B) Chiang Mai
C) Battersea Park, London, baby, yeah!
You've probably noticed that the blog peters out a bit after south East Asia. This is a pretty long post to make up for it.
I spent a little over 2 weeks sleeping on the living room floor of my friend D. He got married on Saturday, so I moved out on Friday. He, his partner T, and their flatmates were extremely tolerant of my imposition. The list of people that I owe big favours to is pretty long now.
I've just moved to my own room in the north of the city. D's flat is in Clapham (south west), which is apparently the baby capital of Britain. I have no difficulty believing that, as Clapham's high street was crawling with swollen-bellied women berating toddlers.
In NZ, I'm essentially a tee-totaller. I've been here just over 2 weeks and in 2 drinking sessions I've had 5 sambucas, 2 tequilas, 3 champagnes, and some revolting thing with gin. Mum/Dad: If you could send over my spare liver, that would be great.
Before I came here, a lot of people commented that the weather in Britain can be a little depressing. I don't think so, and here's why: I don't believe that the 2 hemispheres have reversed seasons. The weather here right now is about the same as the weather back home. As long as this is the middle of Winter in England, it's pretty much what I'm used to. Seriously, this can't be late summer, because it's an absolute pig!
We had a running joke at my previous job that everywhere I visited was struck by calamity. Laos had its flooding, Thailand is now a no-go zone for tourists because of political rioting, and England is being swept by floods. My bad.
I've been focusing on the job hunt, so I haven't really done much touristy stuff yet. Shortly after arriving, I went to the plaster casts room at the Victoria and Albert Museum. In Victorian times, they would go to great features around the world, and make gigantic plaster copies of them. They would them paint them to look like the originals. If you ignore the (admittedly major) fact that it's fake, the 30m copy of Trajan's Column that they have in the V&A is now superior, because polution in Rome has robbed the original of a lot a detail.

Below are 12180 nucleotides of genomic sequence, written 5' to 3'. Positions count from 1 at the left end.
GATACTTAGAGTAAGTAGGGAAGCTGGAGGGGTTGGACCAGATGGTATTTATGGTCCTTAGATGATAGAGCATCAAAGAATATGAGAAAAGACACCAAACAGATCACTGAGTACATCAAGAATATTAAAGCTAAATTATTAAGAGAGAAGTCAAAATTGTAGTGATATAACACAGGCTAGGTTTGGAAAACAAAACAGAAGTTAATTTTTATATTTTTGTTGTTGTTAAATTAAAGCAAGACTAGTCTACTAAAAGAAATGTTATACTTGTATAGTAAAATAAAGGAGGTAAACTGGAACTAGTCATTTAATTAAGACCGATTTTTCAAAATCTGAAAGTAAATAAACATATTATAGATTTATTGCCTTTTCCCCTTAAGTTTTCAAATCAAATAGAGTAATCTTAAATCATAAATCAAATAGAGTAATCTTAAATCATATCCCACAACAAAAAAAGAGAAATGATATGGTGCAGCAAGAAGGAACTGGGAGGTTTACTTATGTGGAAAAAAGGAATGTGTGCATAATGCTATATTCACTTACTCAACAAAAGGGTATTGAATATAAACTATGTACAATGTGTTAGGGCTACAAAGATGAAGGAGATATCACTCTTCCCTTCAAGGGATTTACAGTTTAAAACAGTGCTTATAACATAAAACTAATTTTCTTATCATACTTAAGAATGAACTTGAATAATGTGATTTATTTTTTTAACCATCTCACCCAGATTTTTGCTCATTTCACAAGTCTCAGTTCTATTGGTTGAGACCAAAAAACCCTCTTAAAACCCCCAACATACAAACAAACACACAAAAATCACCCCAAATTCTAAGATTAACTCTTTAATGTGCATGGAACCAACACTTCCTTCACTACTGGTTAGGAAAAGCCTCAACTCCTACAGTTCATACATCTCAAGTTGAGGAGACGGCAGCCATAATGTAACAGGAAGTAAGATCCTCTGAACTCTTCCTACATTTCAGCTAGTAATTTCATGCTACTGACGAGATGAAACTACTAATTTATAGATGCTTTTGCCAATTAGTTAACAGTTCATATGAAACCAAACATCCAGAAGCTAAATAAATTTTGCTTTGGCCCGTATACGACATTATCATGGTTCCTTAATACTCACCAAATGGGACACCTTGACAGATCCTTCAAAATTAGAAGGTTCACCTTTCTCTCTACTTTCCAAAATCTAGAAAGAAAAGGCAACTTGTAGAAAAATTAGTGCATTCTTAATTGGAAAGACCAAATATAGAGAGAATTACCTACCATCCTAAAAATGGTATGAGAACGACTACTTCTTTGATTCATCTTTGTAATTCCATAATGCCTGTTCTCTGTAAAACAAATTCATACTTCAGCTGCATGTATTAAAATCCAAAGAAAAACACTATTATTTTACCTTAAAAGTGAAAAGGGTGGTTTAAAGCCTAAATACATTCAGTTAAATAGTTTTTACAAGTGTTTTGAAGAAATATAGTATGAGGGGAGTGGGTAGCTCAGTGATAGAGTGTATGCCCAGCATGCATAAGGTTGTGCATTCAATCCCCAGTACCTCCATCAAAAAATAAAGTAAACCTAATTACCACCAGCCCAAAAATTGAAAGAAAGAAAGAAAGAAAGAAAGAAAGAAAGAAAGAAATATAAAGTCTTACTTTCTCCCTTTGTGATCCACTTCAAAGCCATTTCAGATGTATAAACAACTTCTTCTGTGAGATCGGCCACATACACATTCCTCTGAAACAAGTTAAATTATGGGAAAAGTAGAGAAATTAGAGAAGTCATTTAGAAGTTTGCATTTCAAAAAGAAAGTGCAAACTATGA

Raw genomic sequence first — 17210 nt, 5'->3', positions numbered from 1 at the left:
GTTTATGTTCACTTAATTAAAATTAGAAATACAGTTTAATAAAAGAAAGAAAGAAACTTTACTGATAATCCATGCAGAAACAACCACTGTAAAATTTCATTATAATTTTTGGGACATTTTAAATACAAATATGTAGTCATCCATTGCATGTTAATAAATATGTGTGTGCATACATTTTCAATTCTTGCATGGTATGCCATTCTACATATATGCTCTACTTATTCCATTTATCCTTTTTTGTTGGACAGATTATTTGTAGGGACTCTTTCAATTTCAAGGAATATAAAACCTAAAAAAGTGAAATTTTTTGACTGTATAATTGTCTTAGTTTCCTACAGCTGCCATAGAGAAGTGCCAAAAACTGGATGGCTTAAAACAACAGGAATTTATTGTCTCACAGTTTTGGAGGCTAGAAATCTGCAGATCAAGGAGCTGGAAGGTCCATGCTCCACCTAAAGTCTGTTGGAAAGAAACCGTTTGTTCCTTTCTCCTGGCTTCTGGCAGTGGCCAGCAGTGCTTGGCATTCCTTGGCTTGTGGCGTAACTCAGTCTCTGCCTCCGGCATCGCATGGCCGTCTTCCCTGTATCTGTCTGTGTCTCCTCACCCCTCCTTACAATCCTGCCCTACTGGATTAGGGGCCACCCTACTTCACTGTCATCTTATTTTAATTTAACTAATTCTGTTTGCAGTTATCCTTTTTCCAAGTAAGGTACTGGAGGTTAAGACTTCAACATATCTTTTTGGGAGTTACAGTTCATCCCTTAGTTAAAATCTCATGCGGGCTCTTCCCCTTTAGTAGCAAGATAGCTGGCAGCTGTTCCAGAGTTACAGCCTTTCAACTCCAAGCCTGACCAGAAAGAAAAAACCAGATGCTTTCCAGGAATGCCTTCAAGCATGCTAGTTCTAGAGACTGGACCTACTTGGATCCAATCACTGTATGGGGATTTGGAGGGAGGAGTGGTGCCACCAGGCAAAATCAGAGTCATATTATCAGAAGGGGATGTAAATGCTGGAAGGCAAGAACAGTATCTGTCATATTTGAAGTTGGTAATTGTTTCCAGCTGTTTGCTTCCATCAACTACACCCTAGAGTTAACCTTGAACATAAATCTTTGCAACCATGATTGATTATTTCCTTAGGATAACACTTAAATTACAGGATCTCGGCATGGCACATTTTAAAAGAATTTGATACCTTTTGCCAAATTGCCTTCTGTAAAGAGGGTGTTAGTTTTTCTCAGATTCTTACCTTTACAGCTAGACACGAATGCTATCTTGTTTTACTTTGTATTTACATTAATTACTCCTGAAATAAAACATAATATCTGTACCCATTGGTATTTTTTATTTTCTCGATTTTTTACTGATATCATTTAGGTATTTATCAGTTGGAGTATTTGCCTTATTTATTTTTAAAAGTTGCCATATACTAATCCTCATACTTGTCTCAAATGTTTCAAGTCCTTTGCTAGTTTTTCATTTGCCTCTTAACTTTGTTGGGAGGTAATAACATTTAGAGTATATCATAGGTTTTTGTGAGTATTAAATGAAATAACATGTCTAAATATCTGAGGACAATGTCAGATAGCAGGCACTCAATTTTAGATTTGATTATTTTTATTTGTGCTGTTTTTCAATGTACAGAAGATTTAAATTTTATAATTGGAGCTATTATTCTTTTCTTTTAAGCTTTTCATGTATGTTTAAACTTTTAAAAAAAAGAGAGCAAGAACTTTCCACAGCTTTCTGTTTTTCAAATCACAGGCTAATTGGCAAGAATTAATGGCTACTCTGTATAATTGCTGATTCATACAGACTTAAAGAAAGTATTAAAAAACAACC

In one case, the plaque beside the cast points out that the exhibit was modified from its original appearance by one of the plaster artists who thought that it should look better. That is such a Victorian British thing to do. I love that. They're not just showing copies of wonders from around the world; in some cases they're showing how they think it should've been done.
Riding the tube is really expensive (and Boris has just announced that he's raising the fares). A weekly pass just for the inner zones (1&2) is 25 pounds. Clapham isn't too far from the City, and if you have limited funds and a lot of free time, you can walk there in maybe 2 hours. I walked right past Ricky Gervais on Westminster Bridge. Everyone else in the throng was Italian or French, so nobody else seemed to notice him. In my first week, the list of celebrities I'd seen (Ricky) was better than D's after 6 years.
I roamed around Chelsea and Kensington. Chelsea is nice - I could live there (checks wallet)
I went down near Portsmouth for an afternoon. It seemed nice, but a bit windy. As soon as the train moved out of London and those green fields appeared, I found myself breathing a sigh of relief. I don't think I'm a big city person.
To summarise the situation, things are average right now. It's bit of an emotional rollercoaster. I haven't found a job, I haven't seen many sights, and I can't afford to live like this without working for particularly long. Even when you try to live abstemiously, London leeches the money out of you. Friday I had a chicken roll for tea, Saturday I downgraded to a ham sandwich. It's marginally cheaper.
But I have a second job interview this week, so I'm not completely becalmed. I learnt from the dumb things I said at the first one, so we'll see how this one goes. It's another day out of the City, if nothing else, and a place that I've wanted to visit. As I understand it, they have a circus.